Lifetime cost labels

2010-03-25

in Economics, Politics, The environment

To me, it seems problematic that people are excessively moved by the initial purchase price of various goods, giving much less consideration to total cost of ownership. For instance, when I used to sell printers at Staples, I observed that a $10 difference in price would often be enough to make a person choose one machine over another. My sense was that this encouraged printer manufacturers to make ever-shoddier products, hoping to capture the business of those who apparently care a lot more about the initial impact on their chequing account than on how long and well the product will serve them.

The same phenomenon is observable everywhere – in everything from clothes and shoes that fall apart in a few months to houses where corners have been cut in construction, at the expense of their efficiency, lifetime, and other factors.

I wonder if there is any way a labeling system could be devised to better express the real cost of products. For goods that have been available for many years, it seems like it should be possible to calculate the average length for which they remain in good working order, as well as tally up maintenance costs. Alongside the price, a label could display both the average number of years for which a product is likely to be useful, and the total cost of ownership divided across those years. The labels would have to be developed by some outside independent rating agency, somewhat akin to the analyses that are performed on automobiles.

Some will surely object that such ratings would be some kind of restriction on the free market. I argue that they are just the opposite. Rational choice models of economics hold that consumers have effectively perfect knowledge about what they buy, including factors like probable lifetime and upkeep costs. Actually providing this information in an effective and accessible way would help people to make rational economic choices. In so doing, it would mean that more people found themselves using more durable goods of higher quality. That, in turn, would cut down on total resource use and waste accumulation.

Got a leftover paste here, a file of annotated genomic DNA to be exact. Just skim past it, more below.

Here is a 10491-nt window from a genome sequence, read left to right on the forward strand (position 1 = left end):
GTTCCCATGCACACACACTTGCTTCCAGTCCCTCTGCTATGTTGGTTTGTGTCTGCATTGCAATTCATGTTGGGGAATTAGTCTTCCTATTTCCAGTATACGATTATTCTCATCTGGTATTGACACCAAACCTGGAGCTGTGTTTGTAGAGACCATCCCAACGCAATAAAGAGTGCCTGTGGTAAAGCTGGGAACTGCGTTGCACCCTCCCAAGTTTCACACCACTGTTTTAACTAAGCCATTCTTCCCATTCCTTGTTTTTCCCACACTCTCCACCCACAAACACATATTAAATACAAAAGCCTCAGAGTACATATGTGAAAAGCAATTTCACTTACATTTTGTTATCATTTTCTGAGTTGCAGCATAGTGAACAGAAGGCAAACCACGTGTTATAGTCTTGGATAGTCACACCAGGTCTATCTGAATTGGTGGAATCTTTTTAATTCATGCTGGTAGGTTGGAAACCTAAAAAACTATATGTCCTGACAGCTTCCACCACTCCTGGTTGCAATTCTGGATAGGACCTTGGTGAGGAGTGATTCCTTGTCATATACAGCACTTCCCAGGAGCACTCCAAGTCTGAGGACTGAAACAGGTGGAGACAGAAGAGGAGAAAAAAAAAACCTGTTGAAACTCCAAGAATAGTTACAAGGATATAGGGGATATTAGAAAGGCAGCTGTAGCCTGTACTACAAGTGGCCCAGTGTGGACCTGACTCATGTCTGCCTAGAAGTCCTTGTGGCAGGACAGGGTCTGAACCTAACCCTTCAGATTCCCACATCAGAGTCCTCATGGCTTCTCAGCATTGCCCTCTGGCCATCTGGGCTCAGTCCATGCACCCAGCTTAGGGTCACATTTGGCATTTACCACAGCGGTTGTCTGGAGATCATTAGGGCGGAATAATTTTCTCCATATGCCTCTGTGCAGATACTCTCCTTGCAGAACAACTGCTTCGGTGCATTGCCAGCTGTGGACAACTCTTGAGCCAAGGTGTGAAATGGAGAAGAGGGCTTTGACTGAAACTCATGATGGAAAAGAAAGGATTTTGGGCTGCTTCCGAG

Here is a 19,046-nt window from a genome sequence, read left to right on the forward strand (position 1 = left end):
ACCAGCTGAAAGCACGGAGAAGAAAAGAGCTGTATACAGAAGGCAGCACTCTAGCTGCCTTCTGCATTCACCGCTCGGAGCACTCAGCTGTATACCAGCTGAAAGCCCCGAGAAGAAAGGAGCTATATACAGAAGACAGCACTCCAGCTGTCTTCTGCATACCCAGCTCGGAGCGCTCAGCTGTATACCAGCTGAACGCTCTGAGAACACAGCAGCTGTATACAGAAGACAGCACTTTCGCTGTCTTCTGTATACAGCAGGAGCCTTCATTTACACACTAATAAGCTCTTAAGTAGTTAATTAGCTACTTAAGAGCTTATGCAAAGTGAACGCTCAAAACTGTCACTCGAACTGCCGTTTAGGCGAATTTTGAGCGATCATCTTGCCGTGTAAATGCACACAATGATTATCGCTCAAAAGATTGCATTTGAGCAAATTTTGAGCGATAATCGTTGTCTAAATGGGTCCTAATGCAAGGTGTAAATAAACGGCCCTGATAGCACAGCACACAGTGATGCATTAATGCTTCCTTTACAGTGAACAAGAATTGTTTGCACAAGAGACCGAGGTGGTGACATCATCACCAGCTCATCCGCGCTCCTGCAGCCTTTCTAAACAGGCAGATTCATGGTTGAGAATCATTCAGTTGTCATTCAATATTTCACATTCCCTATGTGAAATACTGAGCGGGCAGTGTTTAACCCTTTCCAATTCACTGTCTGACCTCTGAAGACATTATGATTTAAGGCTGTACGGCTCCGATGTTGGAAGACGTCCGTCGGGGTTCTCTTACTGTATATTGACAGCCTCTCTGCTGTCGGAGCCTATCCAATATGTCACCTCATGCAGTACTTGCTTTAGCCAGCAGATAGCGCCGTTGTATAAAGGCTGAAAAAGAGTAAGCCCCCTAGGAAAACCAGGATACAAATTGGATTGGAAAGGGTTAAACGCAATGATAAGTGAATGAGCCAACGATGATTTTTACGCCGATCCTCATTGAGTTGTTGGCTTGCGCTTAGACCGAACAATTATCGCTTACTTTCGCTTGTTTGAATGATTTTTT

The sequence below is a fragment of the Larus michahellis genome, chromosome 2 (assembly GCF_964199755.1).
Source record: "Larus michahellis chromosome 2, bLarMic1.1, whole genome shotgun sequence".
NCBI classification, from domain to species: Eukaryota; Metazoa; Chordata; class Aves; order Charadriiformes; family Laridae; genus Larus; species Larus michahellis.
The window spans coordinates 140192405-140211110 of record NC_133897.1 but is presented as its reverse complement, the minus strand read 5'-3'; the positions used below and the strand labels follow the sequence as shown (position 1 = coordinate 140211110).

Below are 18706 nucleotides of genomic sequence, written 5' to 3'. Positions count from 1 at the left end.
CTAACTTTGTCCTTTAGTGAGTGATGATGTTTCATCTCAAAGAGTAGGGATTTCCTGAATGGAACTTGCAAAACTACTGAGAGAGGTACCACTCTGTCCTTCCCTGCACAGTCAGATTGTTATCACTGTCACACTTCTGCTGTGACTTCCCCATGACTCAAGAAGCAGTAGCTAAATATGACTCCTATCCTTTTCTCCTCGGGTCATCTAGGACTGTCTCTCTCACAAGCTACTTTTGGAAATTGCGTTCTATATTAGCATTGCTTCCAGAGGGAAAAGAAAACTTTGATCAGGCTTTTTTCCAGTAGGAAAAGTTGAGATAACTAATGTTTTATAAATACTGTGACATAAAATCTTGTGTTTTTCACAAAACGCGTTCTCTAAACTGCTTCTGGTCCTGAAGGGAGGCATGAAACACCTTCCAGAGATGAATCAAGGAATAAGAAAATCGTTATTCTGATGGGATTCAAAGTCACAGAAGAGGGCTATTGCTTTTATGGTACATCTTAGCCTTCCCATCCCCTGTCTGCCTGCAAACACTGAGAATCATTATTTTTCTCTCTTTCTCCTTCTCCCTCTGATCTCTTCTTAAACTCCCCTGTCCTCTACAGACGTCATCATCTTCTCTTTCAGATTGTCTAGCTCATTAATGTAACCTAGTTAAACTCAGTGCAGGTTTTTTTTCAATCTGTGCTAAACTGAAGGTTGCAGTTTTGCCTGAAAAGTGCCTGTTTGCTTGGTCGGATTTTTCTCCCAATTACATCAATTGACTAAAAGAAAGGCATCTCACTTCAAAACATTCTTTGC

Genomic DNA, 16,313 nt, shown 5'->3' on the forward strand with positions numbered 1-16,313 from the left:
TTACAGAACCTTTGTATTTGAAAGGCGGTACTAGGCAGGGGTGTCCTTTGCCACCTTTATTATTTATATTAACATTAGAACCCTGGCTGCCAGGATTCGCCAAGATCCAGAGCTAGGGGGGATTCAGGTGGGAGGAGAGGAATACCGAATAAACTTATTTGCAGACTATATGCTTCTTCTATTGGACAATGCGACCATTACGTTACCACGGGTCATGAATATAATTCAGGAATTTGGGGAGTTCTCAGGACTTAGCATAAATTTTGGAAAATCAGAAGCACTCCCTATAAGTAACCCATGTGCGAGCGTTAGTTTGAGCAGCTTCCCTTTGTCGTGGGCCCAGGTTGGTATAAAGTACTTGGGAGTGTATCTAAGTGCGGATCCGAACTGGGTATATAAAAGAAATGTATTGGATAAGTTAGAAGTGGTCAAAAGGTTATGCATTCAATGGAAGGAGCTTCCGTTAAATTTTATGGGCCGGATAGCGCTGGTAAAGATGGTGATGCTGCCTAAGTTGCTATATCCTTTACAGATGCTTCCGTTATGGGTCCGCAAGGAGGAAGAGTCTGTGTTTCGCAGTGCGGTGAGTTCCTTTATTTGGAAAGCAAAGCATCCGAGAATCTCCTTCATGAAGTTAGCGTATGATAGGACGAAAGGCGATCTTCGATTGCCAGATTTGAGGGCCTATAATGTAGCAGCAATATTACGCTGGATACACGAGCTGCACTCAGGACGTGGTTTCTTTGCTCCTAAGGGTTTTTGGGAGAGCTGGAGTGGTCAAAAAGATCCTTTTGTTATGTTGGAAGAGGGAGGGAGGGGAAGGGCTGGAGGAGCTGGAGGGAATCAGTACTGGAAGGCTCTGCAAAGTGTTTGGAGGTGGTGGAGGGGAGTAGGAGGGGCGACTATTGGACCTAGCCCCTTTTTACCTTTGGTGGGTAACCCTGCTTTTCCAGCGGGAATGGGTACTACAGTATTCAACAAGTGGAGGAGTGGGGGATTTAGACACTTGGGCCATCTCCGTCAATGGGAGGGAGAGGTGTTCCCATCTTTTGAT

Such a system could be implemented in a number of different ways. Most ambitiously, it could be a national requirement, with a public agency producing the figures. A less elaborate option would be a voluntary rating system run by a non-profit entity which manufacturers could submit their goods to for evaluation. That would at least offer manufacturers of quality products a way to demonstrate their value through an independent estimate. Another approach would be for a quality-conscious retailer to implement such a system themselves. One example that comes to mind is Canada’s Mountain Equipment Co-Op. They could collect data from their members and produce estimates for durable products like tents, sleeping bags, stoves, climbing gear, etc.

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{ 8 comments… read them below or add one }

Mark March 25, 2010 at 11:42 am

Would be an excellent thing if it came out. I guess this is what a lot of magazines like “Which?” and “Consumer Reports” try to do, but I can see the use of trying to boil things down to a single number like total cost of ownership and then putting that on a label. Pretty huge practical hurdles though.

Byron Smith March 25, 2010 at 11:42 am

I was thinking about something quite similar just a few days ago and mulling over how to avoid having shoddy companies simply manufacturing their own “standards” through front “independent” companies if it is not done at a government level. There is so much disinformation generated by short term profit-driven companies that trust is a rare resource.

Byron Smith March 25, 2010 at 11:43 am

PS Though my thoughts were more about monitoring and noting the social and ecological impacts from various food products.

Milan March 25, 2010 at 1:01 pm

Another approach that could accomplish some of the same goals would be to require warranties of a particular length for different classes of products. That would force manufacturers to build them all to a higher standard.